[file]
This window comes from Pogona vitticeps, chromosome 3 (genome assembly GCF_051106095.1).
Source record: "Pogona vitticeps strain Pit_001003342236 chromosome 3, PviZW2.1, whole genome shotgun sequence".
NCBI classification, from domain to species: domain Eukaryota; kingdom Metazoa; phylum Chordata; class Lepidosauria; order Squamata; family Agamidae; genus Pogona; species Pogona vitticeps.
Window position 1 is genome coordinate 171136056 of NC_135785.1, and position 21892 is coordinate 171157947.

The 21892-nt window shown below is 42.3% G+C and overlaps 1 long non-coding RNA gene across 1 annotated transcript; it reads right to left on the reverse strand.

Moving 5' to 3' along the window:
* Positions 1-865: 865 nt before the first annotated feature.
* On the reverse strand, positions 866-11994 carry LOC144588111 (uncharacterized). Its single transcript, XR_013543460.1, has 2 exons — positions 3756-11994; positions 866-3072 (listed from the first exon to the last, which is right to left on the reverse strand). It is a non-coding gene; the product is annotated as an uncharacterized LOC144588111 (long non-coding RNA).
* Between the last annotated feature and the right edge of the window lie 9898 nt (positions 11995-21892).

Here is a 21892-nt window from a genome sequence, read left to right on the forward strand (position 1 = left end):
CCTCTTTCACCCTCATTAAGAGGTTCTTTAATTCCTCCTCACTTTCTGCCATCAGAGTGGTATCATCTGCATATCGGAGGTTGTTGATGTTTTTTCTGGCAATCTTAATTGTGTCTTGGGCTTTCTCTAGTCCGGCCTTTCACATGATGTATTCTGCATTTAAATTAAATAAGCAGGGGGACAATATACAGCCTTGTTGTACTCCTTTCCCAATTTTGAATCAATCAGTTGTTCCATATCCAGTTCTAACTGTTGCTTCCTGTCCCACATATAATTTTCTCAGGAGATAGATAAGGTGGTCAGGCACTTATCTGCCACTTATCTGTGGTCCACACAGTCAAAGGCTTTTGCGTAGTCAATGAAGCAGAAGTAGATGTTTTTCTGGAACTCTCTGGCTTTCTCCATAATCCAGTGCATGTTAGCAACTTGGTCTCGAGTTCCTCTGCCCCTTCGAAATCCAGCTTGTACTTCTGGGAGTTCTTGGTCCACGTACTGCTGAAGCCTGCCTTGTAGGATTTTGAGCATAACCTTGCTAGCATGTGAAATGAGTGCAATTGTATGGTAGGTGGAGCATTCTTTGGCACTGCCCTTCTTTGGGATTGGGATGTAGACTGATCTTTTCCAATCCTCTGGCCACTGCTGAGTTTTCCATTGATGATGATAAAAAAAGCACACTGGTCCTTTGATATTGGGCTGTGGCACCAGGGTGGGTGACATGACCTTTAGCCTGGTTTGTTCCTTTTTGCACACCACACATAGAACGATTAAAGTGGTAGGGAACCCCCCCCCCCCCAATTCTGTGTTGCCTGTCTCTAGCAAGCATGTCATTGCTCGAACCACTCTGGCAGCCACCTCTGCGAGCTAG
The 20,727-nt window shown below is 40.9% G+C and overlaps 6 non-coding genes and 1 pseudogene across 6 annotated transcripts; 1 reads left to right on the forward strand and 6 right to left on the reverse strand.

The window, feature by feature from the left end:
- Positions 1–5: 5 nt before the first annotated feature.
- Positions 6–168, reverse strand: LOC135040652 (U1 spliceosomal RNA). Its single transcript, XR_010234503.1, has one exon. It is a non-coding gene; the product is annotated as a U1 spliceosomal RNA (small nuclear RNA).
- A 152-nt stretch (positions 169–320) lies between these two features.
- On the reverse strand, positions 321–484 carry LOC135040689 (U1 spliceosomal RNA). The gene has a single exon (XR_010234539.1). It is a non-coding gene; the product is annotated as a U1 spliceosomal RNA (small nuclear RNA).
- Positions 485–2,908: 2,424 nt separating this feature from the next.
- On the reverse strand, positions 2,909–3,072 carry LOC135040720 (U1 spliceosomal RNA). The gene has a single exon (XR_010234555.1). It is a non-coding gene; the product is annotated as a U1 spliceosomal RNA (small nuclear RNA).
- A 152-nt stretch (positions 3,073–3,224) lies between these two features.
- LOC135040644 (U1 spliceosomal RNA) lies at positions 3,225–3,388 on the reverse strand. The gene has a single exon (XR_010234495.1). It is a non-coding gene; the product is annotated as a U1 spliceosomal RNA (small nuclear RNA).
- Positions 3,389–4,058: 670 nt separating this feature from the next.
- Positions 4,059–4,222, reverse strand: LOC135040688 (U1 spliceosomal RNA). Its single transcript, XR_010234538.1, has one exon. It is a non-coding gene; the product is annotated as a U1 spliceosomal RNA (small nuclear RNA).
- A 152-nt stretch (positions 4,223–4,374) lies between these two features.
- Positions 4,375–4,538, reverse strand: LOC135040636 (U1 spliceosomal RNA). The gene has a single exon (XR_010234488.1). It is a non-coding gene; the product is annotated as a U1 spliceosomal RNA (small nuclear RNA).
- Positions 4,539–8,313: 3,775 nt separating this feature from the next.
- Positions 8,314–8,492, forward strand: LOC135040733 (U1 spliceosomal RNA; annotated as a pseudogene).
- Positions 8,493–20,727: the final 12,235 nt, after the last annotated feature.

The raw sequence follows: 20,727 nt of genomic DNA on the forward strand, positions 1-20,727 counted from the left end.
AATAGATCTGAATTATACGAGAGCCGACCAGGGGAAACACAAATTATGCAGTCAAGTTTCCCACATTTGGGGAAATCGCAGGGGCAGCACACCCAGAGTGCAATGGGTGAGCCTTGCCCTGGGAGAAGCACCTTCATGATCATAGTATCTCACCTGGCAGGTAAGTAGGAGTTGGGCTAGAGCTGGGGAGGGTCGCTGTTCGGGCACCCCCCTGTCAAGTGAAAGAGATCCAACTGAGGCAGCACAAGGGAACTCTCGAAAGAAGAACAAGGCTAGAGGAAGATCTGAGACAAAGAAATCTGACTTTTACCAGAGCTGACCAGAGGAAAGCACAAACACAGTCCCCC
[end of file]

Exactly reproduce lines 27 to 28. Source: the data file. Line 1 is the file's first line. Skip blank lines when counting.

- Positions 8,314–8,492, forward strand: LOC135040733 (U1 spliceosomal RNA; annotated as a pseudogene).
- Positions 8,493–20,727: the final 12,235 nt, after the last annotated feature.